floor $30,000

Here's why I said it was terrible:  You are trying to do two things, 1) protect yourself from market volatility, and 2) put some of that unused equity in your house to work for you. 

But 4% "rule" says you don't need to worry about market volatility.  So the goal should be to retire with sufficient assets.     The problem with using the HELOC in the manner you describe is that HELOCs are typically variable interest, so what if interest rates are high when the market is down?   If your HELOC is at say 6% (not an unreasonable number at all), that means you are essentially borrowing like mad from your future assets in your to eventually pay the HELOC off.    In other words, it very well could cost you a huge amount of money to protect yourself from volatility. 

And as Another Reader points out, the HELOC is granted at the whim of the bank.   And banks don't like to loan money to people without incomes.  What if you decide you need to tap the HELOC and they decide they don't you want you to?  Kinda blows a hole in your strategy.   Oh, and banks like to see income when they make loans.   Makes shopping for HELOCs problematic if you are retired.

But let me through out a possible solution:  Do a cash-out refi on your current house for as much as you can, invest it all, and get a nice long 30-year mortgage.   In the innumerable "should I pay off the house" threads,  people have shown this is actually a really great strategy.   It puts your equity to work right now, and keeps it working for a long time.     

I'll throw out a few different scenarios. First I'll obtain a 15 year 80% loan to value, loan before a quit my job at the bank... I'm a banker. I held three home equity loans during the house crash and managed them accordingly. Not worried about having nothing, worst case is a reduced amount to reflect the lower value.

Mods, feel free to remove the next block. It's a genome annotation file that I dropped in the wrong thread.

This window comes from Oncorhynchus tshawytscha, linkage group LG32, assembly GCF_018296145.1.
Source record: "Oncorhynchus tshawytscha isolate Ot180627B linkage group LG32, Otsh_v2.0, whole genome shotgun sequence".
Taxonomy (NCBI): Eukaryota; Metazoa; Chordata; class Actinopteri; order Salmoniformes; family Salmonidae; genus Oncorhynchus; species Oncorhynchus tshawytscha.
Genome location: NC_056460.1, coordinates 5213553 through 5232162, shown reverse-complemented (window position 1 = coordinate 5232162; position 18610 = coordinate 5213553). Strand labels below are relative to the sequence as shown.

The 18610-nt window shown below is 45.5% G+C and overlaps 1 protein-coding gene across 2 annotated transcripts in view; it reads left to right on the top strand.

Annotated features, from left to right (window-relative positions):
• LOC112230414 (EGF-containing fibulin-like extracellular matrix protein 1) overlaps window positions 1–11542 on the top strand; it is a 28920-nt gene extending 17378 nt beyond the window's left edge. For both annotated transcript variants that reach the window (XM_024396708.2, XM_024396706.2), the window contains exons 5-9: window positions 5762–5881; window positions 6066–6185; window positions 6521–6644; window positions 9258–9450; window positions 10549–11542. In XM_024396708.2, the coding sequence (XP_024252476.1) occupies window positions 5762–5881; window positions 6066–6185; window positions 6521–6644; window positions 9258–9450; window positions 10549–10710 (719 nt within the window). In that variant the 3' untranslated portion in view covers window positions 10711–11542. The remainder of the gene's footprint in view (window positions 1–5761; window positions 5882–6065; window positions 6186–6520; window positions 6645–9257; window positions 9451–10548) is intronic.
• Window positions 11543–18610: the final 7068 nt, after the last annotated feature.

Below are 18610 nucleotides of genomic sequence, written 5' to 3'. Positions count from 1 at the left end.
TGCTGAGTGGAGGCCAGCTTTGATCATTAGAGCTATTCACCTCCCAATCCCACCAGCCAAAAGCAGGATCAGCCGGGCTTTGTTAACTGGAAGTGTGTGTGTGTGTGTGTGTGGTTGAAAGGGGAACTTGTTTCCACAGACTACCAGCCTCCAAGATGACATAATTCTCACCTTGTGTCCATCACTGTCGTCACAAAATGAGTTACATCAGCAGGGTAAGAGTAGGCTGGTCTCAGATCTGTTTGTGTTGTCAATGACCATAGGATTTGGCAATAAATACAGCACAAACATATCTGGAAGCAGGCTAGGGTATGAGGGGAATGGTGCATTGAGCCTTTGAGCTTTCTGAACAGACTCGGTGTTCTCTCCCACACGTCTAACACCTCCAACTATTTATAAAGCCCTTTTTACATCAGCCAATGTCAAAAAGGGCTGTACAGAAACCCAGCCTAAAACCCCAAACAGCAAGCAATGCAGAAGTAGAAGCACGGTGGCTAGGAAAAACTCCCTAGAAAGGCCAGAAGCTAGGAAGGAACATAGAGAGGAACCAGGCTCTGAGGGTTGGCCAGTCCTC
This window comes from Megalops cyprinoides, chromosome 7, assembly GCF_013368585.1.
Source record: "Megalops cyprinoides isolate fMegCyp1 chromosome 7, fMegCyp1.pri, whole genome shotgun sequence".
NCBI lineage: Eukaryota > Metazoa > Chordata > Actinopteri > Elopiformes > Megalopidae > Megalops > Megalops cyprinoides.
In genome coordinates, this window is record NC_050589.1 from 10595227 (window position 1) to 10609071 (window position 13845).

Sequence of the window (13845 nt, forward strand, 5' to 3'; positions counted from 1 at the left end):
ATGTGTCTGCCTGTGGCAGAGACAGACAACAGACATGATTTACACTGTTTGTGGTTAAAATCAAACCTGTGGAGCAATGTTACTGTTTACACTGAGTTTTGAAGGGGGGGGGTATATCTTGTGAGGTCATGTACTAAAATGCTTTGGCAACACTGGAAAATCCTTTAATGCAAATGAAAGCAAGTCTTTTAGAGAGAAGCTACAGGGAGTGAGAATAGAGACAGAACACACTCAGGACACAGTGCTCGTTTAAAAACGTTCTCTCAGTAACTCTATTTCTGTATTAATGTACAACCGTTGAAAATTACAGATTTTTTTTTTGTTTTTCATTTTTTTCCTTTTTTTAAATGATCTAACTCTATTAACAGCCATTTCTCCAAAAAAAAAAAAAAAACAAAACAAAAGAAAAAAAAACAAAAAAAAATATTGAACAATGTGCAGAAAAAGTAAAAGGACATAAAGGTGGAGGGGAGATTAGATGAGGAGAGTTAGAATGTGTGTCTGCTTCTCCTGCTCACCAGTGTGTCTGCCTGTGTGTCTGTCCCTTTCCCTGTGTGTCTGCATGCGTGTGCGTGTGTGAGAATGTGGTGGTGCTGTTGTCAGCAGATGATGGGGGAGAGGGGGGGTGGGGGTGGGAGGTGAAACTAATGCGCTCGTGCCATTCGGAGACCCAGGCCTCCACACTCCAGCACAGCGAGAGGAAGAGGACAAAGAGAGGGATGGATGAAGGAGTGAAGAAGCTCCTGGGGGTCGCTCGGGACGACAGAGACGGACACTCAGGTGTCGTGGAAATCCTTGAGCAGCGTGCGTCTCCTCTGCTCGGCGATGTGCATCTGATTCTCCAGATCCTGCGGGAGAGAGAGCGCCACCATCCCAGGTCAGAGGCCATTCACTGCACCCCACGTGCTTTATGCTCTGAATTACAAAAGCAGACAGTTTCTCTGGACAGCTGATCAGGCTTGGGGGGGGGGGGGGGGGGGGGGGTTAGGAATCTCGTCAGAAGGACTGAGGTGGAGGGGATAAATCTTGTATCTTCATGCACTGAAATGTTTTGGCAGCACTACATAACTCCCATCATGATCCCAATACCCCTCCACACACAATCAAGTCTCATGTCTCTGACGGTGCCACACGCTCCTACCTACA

Goal: To help pad the portfolio in the first 10-15 years when it is most volatile. Also, from other posters, the first two years of a market drop is the worst of most market downturns and then the portfolio would come around... Is this accurate? This allows somewhat best of both worlds, mortgage without mortgage and deploy assets as needed.

Questions: If you would cash out a house and invest today, why not do it when the market is tanking? My home equity loan will have 3 active locking options currently in the 4% range with a 30 year amortization. Otherwise, if all is well then no mortgage expense is going to occur cash out 1st or 2nd.

What does the typical market tanking look like? For small movements, I would do nothing, keep the course.

Plan:
1 year cash to cover expenses and heloc as backup
Year 2 market down 40%, no cash, rebalance book, and pull floor from Home Equity for $30,000
Year 3a. Market should come back in most scenarios, payoff home equity
or